Perhaps the biggest complaint directed at Phantom Hourglass was the repetition. With The Temple of the Ocean King constantly being revisited between dungeons, and floors having to be repeated over and over again, fans often felt like they weren’t progressing. Then there was the demand of the time limit, significantly reducing the ability to explore. The Temple of the Ocean King was not effectively designed, but in Spirit Tracks, The Tower of Spirits was. It did away with time demands completely, and removed any unnecessary repetition. The Tower of Spirits was based upon puzzles, whereas the Ocean King’s temple was based on stealth, and tediously waiting for the phantoms to be in the most precise position. While the tower was constantly visited, acting as a central hub to the quest, floors didn’t have to be completed over and over. Each visit to the tower bought something new, something not as repetitive, and throughout the whole game, Link had some leverage over the phantoms, unlike how powerless he was against them in Phantom Hourglass until it was almost over.
On the topic of being tedious and overused, after The Wind Waker had given fans more video game sailing than they ever needed, Phantom Hourglass continued the sea-borne journey upon the S. S. Linebeck. Fans have often testified how the sailing consumed too much of the game’s make up. In other words, it got old fast. Spirit Tracks, of course, replaced the boats with the Spirit Train, and although there was as much time spent traveling by train as there was by boat in Phantom Hourglass, very little negativity has been heard towards the train, if at all. Being something new, and different, many fans greatly enjoyed driving the train. If a similar control styled train appears in a future Zelda title, things will likely change, but for now, skilfully maneuvering the train and having more control than with the steamboat is greatly pleasing to majority of the series’ fanbase.
When it comes to difficulty and challenges in the series, Phantom Hourglass is often listed amongst the easiest. Spirit Tracks can hardly be said to be alike. While it starts off simply, by the time of the Fire Temple, Sand Temple and the later levels of the Tower of Spirits, many of the puzzles were simply stunning. They were excellently crafted and challenging to players, whether new or old to the series. People have to admit the occasionally moment of having no idea of how to reach their goal, whether a key or opening a door. These times were few in Phantom Hourglass. Often during the game there were moments of simple awe when you discovered how items, characters and the environment came together to form the solution. Zelda developer Eiji Aonuma didn’t lie when he spoke about Spirit Tracks having amazing puzzles, like none before seen in the series.
Another way that Spirit Tracks shines is by not just having a stunning main storyline, but also a vast array of sidequests. Perhaps this is the most often mentioned improvement from the first DS title. Phantom Hourglass had very little outside of the chief story, a part from some such as the mermaid sidequest, a trading sequence and the usual heart pieces. As the Official Nintendo Magazine said pre-release, Spirit Tracks ‘is rammed to the gills with side-quests’, and it is. There’s collectibles, stamps, rabbits to catch, passengers to ferry around, the whip race, the Goron Target Range, the Pirate Hideout quest, as well as the usual upgrades, heart pieces, unlockable areas and hidden secrets. Even all that is just a start to the many extras Spirit Tracks held in store.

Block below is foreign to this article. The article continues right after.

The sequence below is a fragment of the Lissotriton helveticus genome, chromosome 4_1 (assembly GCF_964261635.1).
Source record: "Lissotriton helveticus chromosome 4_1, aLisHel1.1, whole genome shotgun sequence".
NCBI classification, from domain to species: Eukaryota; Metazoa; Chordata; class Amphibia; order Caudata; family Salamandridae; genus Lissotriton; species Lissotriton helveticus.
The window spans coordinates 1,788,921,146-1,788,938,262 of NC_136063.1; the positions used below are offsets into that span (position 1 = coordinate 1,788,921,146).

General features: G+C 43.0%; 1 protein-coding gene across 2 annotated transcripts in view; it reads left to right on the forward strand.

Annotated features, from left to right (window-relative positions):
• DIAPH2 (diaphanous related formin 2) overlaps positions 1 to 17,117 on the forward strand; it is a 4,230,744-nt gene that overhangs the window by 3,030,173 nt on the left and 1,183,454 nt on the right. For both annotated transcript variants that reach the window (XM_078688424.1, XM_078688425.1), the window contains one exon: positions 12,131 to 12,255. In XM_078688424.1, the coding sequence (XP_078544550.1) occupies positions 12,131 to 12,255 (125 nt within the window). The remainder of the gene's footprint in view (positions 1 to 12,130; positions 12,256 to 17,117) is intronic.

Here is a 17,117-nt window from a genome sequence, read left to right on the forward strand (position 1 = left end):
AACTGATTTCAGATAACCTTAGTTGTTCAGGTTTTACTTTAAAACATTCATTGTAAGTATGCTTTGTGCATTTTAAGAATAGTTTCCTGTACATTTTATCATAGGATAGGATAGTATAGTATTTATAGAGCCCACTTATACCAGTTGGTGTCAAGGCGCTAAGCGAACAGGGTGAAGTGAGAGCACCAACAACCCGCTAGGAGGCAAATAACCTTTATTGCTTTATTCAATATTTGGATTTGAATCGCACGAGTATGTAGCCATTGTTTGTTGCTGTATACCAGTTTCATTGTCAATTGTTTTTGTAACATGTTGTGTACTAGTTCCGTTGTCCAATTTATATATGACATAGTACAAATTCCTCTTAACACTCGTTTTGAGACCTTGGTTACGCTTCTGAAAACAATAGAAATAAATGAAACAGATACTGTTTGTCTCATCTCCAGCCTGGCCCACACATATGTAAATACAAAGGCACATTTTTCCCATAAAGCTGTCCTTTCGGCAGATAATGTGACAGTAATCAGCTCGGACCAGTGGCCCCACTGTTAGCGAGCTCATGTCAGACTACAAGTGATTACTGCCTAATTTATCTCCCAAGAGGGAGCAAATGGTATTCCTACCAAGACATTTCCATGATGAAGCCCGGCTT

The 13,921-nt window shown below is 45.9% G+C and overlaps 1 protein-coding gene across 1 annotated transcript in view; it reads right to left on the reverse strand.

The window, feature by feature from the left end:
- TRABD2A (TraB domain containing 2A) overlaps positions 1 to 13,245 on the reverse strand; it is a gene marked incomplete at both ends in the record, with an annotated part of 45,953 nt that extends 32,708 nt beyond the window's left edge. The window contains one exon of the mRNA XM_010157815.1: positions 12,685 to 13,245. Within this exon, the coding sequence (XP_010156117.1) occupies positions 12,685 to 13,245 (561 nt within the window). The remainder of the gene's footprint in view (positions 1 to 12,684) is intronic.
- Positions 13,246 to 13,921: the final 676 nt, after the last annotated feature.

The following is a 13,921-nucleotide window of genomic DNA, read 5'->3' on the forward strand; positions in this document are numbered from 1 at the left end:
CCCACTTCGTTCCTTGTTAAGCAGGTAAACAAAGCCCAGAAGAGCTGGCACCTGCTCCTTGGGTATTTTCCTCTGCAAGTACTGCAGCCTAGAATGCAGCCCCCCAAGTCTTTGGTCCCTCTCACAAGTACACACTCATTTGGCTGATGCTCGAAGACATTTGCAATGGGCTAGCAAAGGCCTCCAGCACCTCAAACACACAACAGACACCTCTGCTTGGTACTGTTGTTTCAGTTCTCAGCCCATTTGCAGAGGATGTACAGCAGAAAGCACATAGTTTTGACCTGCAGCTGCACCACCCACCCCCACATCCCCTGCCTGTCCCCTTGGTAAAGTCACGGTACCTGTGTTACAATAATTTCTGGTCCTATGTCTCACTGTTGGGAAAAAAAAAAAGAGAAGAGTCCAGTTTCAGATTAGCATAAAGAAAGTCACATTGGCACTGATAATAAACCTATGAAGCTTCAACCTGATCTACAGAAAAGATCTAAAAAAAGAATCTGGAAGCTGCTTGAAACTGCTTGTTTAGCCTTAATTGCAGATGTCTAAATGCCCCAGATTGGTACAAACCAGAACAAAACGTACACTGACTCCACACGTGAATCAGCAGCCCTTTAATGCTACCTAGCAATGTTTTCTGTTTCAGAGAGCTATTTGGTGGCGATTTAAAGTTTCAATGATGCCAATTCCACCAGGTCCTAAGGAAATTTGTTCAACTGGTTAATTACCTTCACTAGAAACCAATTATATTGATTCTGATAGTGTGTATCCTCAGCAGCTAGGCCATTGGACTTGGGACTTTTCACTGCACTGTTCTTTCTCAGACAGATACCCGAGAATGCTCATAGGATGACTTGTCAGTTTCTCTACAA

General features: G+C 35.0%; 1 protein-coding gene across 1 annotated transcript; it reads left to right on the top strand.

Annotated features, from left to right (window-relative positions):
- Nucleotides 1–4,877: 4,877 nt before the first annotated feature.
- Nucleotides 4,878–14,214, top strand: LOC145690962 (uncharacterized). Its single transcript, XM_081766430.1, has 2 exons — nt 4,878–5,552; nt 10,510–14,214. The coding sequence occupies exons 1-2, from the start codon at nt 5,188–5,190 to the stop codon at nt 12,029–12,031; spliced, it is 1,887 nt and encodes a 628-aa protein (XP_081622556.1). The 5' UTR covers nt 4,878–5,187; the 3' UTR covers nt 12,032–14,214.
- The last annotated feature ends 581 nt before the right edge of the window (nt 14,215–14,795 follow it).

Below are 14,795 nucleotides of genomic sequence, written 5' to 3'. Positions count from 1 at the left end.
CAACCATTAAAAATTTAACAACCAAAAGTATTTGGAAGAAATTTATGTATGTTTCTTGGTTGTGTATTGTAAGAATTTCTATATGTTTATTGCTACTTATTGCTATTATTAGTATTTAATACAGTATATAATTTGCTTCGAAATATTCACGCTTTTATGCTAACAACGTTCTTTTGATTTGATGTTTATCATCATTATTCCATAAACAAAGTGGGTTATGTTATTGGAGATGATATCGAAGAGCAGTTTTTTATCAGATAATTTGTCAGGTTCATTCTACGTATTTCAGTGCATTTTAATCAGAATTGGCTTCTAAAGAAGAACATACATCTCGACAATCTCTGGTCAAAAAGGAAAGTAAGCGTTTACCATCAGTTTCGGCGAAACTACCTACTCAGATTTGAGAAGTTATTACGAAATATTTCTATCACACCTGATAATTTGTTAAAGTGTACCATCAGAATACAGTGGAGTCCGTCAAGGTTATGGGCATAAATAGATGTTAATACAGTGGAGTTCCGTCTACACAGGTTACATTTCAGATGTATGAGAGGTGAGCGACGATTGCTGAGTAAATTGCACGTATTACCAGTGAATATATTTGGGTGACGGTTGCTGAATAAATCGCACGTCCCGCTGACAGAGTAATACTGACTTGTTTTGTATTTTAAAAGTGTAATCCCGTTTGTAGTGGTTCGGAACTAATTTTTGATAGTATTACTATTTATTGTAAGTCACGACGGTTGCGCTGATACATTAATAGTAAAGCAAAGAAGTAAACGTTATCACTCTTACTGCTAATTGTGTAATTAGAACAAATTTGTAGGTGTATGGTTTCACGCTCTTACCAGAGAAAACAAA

One of the key points of Ben’s article on a Four Swords game for DS was how the controlling of multiple Links could be done better than on any other console with the DS. While not going in this direction exactly, there were large proportions of Spirit Tracks where players controlled both Link, and Zelda in the bodies of various Phantoms. Controlling multiple characters at once was simply perfect for the DS. Phantom Hourglass didn’t take advantage of this concept, except in a brief stint with Gongoron, but Spirit Tracks used it greatly, both in dungeons and in battles. And although Zelda may not have always done what you wanted, the concept of two playable characters at once, working together as a team, was great for the series, and perfected on the DS. The Four Swords series never quite got as good as this.
Yet another criticism of Phantom Hourglass is both its storyline and its apparent lack of purpose for the overall series. Both Spirit Tracks and Phantom Hourglass deviate from the formula of a Triforce and Ganon driven story, showing that even though they are the icons of the series, they are not always necessary. Both games have new villains and very new problems. Storywise, Phantom Hourglass was original, but it was lacking. Barring the backstory, the popular ghost ship scene, and the ending, much of the earlier and later portion of the game was left completely blank, with no twists, with nothing revealed. It begun as ‘awaken the three spirits’ and then continued as ‘collect the pure metals’ to make the Phantom Sword. It was simply dungeon to dungeon until the final boss, Bellum. The purpose for the dungeons was forced, but not with Spirit Tracks. Spirit Tracks managed to remain consistent. While it had the formula for each realm, there was a clear cut goal, nothing stretching the game for the sake of more temples. Storyline was revealed piece by piece throughout the game, with cut scenes well spaced, not grouped. Spirit Tracks kept a great balance of both gameplay and story right throughout the game.